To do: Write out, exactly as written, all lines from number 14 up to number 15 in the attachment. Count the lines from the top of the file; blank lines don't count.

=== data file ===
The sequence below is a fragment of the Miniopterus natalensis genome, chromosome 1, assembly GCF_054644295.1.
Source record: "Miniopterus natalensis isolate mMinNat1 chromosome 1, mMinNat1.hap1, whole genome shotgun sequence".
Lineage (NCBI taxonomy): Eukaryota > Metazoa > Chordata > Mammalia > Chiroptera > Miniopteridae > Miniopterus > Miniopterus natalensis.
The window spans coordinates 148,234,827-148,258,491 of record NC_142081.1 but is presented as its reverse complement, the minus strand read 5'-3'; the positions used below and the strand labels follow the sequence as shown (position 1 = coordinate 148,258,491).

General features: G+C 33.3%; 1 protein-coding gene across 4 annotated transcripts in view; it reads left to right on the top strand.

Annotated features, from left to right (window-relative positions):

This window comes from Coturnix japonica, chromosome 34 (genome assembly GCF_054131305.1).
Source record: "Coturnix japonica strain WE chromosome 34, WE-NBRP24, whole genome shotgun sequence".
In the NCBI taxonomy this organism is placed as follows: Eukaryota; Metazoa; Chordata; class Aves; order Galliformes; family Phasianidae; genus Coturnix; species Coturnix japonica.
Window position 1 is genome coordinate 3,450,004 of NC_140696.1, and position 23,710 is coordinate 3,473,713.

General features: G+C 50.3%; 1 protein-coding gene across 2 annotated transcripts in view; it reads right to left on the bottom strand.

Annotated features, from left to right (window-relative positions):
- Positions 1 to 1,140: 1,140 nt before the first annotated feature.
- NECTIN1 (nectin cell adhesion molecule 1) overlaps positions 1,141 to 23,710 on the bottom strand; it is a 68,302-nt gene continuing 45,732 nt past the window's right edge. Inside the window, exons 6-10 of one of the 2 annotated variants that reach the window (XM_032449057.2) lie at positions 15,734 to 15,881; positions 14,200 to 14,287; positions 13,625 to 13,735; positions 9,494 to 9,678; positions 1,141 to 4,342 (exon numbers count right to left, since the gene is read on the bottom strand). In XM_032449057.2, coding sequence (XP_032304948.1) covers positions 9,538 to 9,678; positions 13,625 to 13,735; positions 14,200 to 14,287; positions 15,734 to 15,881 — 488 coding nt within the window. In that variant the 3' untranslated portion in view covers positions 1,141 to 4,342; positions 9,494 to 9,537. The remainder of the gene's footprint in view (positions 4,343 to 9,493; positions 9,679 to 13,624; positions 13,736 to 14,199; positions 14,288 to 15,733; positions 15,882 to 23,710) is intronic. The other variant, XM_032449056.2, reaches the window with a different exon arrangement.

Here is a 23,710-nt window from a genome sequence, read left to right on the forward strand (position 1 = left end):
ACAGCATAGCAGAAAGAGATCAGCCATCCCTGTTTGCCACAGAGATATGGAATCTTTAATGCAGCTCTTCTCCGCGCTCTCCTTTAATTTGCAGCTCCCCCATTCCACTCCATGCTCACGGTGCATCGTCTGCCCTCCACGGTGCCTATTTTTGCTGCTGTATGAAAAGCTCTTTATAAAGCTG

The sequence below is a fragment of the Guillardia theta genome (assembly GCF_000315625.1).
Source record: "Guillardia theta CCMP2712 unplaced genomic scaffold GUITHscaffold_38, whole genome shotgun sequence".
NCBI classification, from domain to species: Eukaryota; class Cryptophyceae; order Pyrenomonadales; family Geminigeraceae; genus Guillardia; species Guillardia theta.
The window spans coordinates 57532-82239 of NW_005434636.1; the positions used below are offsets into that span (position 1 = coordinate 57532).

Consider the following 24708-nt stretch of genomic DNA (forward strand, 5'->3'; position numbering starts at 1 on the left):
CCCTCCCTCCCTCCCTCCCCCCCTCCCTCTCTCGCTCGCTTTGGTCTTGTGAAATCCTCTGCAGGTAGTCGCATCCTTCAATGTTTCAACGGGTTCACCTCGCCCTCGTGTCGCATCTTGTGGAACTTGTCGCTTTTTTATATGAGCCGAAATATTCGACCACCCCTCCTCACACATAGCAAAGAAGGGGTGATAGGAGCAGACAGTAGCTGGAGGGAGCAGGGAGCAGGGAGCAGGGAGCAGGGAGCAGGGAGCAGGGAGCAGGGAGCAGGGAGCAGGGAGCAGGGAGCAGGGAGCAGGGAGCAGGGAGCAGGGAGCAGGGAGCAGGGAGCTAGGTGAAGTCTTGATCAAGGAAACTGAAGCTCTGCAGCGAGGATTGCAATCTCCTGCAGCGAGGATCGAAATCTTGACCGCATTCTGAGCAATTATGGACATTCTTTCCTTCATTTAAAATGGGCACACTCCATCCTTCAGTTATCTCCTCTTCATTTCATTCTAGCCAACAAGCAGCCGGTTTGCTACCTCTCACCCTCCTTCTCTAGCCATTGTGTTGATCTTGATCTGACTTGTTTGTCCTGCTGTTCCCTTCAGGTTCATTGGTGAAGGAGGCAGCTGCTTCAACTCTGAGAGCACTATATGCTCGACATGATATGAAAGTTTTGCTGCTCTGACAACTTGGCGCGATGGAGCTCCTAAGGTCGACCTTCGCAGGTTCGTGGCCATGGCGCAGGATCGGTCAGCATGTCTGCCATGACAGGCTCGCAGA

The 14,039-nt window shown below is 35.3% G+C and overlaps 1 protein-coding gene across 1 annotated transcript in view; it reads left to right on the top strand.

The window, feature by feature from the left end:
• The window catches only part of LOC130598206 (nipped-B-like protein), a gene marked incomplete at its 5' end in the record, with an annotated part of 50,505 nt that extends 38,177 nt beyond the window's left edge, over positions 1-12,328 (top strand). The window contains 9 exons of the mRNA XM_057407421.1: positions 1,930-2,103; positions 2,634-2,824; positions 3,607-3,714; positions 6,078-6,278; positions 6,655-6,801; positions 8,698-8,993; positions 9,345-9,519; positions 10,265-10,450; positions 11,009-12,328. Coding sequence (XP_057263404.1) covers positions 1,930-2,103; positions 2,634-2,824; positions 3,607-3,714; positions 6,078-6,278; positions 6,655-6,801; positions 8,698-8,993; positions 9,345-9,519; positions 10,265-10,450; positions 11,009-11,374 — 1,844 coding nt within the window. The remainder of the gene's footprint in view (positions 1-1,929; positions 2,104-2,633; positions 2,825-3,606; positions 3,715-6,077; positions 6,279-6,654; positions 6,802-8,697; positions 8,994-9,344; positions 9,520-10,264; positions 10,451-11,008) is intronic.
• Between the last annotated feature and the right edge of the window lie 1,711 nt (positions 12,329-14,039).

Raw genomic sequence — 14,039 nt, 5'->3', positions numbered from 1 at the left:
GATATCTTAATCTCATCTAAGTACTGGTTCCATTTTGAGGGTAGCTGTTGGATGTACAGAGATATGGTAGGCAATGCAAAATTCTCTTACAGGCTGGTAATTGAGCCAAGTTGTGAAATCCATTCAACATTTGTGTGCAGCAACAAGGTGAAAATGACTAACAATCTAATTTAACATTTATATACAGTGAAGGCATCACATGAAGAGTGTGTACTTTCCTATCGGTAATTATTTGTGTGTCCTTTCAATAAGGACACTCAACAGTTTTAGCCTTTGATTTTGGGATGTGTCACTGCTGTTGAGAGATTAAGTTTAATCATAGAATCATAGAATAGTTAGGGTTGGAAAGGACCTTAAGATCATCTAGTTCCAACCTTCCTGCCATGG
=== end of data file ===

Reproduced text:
- NECTIN1 (nectin cell adhesion molecule 1) overlaps positions 1,141 to 23,710 on the bottom strand; it is a 68,302-nt gene continuing 45,732 nt past the window's right edge. Inside the window, exons 6-10 of one of the 2 annotated variants that reach the window (XM_032449057.2) lie at positions 15,734 to 15,881; positions 14,200 to 14,287; positions 13,625 to 13,735; positions 9,494 to 9,678; positions 1,141 to 4,342 (exon numbers count right to left, since the gene is read on the bottom strand). In XM_032449057.2, coding sequence (XP_032304948.1) covers positions 9,538 to 9,678; positions 13,625 to 13,735; positions 14,200 to 14,287; positions 15,734 to 15,881 — 488 coding nt within the window. In that variant the 3' untranslated portion in view covers positions 1,141 to 4,342; positions 9,494 to 9,537. The remainder of the gene's footprint in view (positions 4,343 to 9,493; positions 9,679 to 13,624; positions 13,736 to 14,199; positions 14,288 to 15,733; positions 15,882 to 23,710) is intronic. The other variant, XM_032449056.2, reaches the window with a different exon arrangement.

Here is a 23,710-nt window from a genome sequence, read left to right on the forward strand (position 1 = left end):